The company I work at released a new employee engagement survey this year, and one of the questions included in it elicited A LOT of strong reactions.
Do you have a work best friend?
To me, this question seemed simple to answer. Furthermore, the reason my employer would ask it also seemed clear to me – but that definitely wasn’t the case for many of my colleagues. It was so confusing to some, that we actually had to address that specific question during a Q&A session in a townhall meeting (with hundreds of attendees).
From my own personal experience, I know that having a bestie at work can make a huge difference in my happiness and engagement. I’ve only worked one job where I didn’t have a close friend, and my days felt like they dragged on forever, and certainly felt less fulfilling.
Research shows the benefits of having a workplace BFF. According to Gallup, there is:
“A concrete link between having a best friend at work and the amount of effort employees expend in their job. For example, women who strongly agree they have a best friend at work are more than twice as likely to be engaged (63%) compared with the women who say otherwise (29%).”
“Those who [have a best friend at work] are seven times as likely to be engaged in their jobs, are better at engaging customers, produce higher quality work, have higher well-being, and are less likely to get injured on the job.”
Based on the number of people who were confused/reacted adversely to the question in my workplace, I would hazard a guess and say that people who have work best friends are in the minority. Gallup also says the question “is among the most controversial [we’ve] asked in 30 years of employee engagement research”. That makes me feel lucky to be able to answer the question so easily.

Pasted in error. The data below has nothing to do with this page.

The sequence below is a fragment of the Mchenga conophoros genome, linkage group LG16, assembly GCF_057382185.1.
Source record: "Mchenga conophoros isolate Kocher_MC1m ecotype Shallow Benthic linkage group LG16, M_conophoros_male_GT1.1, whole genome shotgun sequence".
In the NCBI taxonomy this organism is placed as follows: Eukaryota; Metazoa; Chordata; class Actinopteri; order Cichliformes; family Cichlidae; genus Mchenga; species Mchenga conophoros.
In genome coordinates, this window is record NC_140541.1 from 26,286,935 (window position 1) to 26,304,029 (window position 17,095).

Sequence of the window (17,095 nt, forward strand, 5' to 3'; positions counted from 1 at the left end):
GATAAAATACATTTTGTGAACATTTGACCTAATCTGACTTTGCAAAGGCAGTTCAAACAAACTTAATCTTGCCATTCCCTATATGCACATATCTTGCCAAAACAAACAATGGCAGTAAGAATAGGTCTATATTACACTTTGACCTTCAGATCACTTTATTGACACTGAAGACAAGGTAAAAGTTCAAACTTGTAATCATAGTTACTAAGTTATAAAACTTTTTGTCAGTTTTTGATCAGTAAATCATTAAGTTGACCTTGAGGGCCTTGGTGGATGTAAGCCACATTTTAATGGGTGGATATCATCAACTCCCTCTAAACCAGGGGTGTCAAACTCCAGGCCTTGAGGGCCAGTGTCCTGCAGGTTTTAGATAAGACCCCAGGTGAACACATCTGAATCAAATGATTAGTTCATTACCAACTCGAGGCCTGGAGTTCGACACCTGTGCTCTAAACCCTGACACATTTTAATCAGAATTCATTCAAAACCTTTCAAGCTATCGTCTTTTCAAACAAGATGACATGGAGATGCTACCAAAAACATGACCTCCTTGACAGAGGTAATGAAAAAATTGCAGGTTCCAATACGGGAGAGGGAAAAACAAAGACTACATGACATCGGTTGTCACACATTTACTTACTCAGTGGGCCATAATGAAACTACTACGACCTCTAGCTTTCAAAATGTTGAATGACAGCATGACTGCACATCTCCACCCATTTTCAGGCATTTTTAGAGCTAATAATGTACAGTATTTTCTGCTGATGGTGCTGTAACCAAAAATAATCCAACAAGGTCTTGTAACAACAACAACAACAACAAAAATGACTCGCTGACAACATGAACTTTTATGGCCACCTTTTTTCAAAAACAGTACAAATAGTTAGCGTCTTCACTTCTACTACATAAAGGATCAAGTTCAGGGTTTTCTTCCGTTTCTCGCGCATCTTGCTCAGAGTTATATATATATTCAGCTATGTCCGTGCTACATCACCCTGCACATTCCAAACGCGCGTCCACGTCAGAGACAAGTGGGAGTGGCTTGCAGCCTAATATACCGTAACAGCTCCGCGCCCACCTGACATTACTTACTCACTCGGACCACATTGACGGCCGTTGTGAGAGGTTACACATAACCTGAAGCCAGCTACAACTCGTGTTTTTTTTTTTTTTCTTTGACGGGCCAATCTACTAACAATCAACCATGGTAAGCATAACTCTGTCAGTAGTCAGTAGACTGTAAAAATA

In the picture above you’ll see a selfie of me and Nora, my work bestie (and truly good friend, whether at work or not). She’s the person I can laugh with when times get real rough, and we cheer each other on through our wins and accomplishments. I can look back fondly at some of the hardest things I’ve gone through at work because Nora was there for me.
We work on separate teams now, which is sad for me because I don’t get to see her every day, but we still make sure to check in with one another on Skype (even if it’s just to send a funny meme at lunch). In some ways, I’m glad we’re in different roles now because our friendship has evolved from workplace to real life – something I think a lot of people struggle with.
I’m lucky to have carried a few of my work besties into my life outside my job (Hi Wit! Hi Danny!), and I know we’ll be friends for years to come 🙂
I’m curious – do you have a work best friend? Is that question easy for you to answer? If you do have a work best friend, would you consider them a friend outside of your 9 to 5? I’d love to know!
As always, thank you so much for reading! Xo